Otis

Sorry it’s been quiet around here, folks. Non-blogging activities and responsibilities are nearly all-consuming right now.

But, helping me get through all the work…delicious, heaping portions of Soul music.

And so, I thought I’d share the following video treasure of one of my absolute favorites, Mr. Otis Redding, in his landmark performance at the legendary 1967 Monterey International Pop Music Festival, backed by Booker T & The M.G.s.

Of course, calling Otis “Mr.” is bittersweet.

Bitter: He was only 26 years old when he died in a plane crash. Hardly “Mr.” material.

Sweet: And yet, as you can clearly see in the video, this was an old soul in a young man’s body. It’s a rare 26-year old who can sing with such deep, sincere, authentic feeling.

Thanks, Otis, for all of the incredible musical gifts you shared during your all-too-short time with us.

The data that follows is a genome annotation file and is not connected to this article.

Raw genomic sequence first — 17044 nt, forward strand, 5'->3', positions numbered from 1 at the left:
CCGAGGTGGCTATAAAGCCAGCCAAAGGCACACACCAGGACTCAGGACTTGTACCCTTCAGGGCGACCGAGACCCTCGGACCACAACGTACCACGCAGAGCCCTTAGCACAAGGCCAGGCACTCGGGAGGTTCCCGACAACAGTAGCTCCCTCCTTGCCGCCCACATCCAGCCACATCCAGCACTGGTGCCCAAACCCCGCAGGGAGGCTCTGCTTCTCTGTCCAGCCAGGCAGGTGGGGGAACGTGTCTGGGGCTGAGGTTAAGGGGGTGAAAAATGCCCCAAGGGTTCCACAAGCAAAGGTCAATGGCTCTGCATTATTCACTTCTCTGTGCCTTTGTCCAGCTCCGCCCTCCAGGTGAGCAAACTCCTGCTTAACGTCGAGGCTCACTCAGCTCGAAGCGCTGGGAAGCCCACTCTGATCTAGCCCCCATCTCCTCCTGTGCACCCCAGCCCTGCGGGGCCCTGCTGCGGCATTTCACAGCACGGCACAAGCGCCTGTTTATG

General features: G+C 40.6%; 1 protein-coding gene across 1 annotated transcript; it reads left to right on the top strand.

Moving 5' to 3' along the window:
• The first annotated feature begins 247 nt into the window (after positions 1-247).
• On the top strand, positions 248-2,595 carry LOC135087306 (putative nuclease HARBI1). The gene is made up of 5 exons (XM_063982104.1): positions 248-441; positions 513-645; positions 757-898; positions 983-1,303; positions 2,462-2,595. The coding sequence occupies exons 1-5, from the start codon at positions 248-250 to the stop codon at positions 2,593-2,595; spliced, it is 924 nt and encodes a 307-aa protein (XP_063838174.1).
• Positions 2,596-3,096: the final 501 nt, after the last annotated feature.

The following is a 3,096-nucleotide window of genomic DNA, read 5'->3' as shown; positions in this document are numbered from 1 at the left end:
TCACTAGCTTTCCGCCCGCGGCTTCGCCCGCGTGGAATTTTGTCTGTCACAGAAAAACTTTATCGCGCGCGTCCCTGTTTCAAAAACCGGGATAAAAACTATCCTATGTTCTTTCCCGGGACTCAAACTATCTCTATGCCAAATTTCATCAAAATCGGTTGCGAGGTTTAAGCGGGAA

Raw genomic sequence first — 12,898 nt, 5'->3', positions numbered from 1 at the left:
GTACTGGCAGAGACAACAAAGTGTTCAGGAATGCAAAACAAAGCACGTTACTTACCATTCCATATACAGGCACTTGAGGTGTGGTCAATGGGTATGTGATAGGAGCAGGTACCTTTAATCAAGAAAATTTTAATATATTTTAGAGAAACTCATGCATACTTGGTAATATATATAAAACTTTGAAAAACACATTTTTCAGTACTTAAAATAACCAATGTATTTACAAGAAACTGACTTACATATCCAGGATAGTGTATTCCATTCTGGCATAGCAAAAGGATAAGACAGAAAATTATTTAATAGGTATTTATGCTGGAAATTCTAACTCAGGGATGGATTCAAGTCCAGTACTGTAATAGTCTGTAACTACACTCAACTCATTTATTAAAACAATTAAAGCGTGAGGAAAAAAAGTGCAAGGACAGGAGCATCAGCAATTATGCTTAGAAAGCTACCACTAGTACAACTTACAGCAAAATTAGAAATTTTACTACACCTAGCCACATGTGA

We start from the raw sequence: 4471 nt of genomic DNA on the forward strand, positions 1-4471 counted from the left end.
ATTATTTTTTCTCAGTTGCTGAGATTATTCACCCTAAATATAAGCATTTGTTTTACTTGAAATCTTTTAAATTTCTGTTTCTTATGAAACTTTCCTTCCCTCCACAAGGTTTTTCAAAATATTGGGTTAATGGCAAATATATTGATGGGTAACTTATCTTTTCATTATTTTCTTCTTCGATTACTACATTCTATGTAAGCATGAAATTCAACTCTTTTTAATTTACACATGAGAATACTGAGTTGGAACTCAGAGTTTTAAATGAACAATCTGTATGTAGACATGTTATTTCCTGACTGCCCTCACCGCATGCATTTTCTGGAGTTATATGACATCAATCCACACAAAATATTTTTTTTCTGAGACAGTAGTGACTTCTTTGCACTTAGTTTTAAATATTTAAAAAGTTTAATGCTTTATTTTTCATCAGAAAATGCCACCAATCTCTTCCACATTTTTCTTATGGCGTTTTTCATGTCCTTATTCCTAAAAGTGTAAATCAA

8 thoughts on “Otis

  1. Bro, PLEASE TELL ME you saw Pretty in Pink. That scene…where Jon Cryer as Duckie, doing that amazing lip synch over “Try a Little Tenderness”. Epic!!!

    • That IS epic!

      I also LOVE the scene in the movie The Commitments when they do this song. I’m bummed that it doesn’t appear to be available on YouTube. Having been in a band that struggles to get things right, but that has wonderful moments where everything clicks, I know how magical that can be, and that scene, in the context of that movie, captures it so perfectly!

  2. Oh thank you so much for sharing this.. I grew up on Otis Redding and of course Sitting on the Dock of the Bay is one of my absolute favourites.. I am a Soul Girl :D

    • Interestingly, I read yesterday that there was a lot of hesitancy about releasing that song, since it was so very different from the traditional Soul music that Otis and other Stax musicians had done up to that point. But Otis and guitarist Steve Cropper, with whom he wrote the song, felt it was their best composition to date. Also, the whistling was an accident, as the song was originally supposed to end differently, but Otis started to whistle what Cropper was going to play, and the rest is history!

  3. Pingback: The Monterey Pop Festival 1967 « Music Of Our Heart Blog

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